THE POST-WAR ERA, 1942-1988
During the Post-War era, the bar expanded rapidly, as did the role of the federal government in Pittsburgh business life. Having lost some of the early rounds in the fight against progressive reform, Pittsburgh's corporate lawyers now found themselves in different roles, as financial influence continued to shift to Wall Street. Pittsburgh corporate lawyers began to take the lead in Pittsburgh's renaissance and redevelopment while the steel industry declined, while Earl Reed's successors became prized for their diplomacy in labor negotiations as much as for their willingness to fight.
The growing power of labor unions in the region during mid-century provided at least some of the backdrop for the Communist witch hunts of the era, led by Judge Michael A. Musmanno and State Attorney General Charles Margiotti. Judge Musmanno made headlines going after attorney Hymen Schlesinger for representing Communists, while Attorney General Margiotti attempted to remove Marjorie Matson as an Assistant District Attorney for being a "Communist sympathizer."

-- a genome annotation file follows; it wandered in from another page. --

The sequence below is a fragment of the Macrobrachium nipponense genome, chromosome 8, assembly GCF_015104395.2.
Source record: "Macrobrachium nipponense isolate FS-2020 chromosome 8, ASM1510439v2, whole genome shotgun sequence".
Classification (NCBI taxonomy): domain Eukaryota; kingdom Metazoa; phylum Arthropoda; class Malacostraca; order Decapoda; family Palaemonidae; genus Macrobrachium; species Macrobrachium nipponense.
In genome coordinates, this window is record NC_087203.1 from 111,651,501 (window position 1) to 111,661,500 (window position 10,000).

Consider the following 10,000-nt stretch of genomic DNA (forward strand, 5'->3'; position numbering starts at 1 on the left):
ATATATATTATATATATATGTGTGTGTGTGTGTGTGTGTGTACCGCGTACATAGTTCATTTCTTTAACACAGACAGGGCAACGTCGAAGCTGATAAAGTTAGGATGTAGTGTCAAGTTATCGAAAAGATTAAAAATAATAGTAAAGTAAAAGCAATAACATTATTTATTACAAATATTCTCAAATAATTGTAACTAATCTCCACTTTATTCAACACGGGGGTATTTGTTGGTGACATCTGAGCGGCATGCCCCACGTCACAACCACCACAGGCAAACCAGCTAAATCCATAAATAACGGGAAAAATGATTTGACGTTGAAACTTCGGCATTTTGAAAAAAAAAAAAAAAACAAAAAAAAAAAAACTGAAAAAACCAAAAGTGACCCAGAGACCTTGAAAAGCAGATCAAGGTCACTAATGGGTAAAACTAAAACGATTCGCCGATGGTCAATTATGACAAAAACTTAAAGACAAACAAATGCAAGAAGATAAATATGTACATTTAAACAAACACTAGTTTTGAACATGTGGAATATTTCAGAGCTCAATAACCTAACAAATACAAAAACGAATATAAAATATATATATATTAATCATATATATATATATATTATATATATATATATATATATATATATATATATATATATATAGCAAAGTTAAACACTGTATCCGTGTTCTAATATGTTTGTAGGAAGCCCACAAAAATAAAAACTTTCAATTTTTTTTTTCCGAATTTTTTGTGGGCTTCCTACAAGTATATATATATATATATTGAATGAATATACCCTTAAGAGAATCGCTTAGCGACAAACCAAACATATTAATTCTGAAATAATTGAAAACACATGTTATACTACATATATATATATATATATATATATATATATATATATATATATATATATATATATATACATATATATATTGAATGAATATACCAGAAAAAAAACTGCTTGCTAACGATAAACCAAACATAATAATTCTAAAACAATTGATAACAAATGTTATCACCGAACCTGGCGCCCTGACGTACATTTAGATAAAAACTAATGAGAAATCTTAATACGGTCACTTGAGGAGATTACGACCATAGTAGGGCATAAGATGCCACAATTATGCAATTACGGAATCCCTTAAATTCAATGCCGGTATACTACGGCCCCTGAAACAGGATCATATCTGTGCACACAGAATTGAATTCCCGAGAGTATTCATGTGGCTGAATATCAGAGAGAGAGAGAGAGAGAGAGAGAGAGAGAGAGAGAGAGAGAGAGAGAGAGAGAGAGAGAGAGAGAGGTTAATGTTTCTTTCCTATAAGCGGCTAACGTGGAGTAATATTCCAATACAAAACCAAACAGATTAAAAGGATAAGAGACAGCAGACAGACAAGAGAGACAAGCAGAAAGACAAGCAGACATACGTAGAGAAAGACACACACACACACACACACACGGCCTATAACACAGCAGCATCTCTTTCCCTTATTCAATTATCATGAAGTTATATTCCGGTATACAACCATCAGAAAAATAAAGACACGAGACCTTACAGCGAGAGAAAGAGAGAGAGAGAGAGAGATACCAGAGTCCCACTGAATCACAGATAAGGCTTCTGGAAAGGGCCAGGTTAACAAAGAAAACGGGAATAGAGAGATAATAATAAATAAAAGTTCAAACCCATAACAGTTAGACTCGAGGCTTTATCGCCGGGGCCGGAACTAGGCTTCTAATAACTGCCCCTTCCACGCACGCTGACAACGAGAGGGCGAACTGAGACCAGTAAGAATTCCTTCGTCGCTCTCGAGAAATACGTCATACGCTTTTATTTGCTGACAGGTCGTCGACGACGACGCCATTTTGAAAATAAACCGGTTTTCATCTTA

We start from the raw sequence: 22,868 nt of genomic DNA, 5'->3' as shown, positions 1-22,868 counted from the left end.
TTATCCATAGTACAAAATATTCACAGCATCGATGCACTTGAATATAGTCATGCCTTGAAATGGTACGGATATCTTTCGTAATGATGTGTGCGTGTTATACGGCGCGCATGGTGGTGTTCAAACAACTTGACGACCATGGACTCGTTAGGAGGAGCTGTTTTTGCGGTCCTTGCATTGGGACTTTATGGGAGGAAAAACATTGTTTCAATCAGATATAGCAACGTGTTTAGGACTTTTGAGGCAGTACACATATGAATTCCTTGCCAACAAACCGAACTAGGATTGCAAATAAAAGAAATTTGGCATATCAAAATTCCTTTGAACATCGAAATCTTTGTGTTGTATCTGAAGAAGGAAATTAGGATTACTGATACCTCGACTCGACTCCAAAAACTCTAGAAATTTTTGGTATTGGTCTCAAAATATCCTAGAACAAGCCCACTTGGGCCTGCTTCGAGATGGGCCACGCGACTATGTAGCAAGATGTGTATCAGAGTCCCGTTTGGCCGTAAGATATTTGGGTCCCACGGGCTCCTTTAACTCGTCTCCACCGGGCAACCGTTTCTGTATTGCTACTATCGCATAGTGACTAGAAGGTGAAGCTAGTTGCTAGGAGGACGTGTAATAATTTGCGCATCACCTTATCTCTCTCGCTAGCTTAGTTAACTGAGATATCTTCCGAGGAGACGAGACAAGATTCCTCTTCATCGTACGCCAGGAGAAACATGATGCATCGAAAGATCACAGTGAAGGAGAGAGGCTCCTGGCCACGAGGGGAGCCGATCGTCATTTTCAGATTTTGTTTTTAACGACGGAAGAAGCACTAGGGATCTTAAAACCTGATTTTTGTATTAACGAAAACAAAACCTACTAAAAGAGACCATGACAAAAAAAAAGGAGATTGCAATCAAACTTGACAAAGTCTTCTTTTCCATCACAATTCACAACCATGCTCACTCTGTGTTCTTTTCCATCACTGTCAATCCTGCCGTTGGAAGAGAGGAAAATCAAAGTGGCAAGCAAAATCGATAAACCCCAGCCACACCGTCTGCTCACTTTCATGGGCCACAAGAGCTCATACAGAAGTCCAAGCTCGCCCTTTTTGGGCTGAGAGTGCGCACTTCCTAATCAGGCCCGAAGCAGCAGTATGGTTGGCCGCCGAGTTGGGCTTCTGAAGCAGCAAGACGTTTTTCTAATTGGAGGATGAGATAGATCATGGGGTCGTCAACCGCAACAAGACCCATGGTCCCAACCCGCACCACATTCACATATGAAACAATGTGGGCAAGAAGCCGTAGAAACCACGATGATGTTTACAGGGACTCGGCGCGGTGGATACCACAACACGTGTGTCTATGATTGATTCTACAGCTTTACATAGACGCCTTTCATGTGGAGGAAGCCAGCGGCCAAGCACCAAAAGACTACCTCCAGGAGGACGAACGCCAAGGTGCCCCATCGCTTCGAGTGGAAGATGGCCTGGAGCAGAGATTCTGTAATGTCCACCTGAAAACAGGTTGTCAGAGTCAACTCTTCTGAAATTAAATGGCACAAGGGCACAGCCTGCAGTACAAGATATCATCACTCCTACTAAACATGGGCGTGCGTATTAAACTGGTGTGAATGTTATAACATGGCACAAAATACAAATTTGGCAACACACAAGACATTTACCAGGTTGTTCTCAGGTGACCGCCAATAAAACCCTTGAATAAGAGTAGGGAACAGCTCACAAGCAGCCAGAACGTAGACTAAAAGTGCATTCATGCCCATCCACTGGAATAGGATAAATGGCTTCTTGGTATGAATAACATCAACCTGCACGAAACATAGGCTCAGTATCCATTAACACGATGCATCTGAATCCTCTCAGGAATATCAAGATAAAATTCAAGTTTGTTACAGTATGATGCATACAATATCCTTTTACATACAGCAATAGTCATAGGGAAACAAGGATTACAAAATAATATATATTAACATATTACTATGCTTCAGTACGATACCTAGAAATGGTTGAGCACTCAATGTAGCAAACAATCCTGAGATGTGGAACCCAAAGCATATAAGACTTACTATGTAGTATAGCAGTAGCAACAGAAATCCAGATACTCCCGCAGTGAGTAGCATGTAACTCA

Specialization and larger firms began to take hold locally, as did a growing amount of conflict between local and federal authorities -- from the disagreements between federal and county trial judges over scheduling, to the most dramatic of all federal vs. county eruptions -- the attempted indictment of County District Attorney Robert Duggan on corruption charges by United States Attorney Dick Thornburgh. The period was also marked by incremental successes of the African-American civil rights movement, led by lawyers for the Urban League and the NAACP, as well as by an activist Neighborhood Legal Services group, founded over the vocal protests of some small firm practitioners.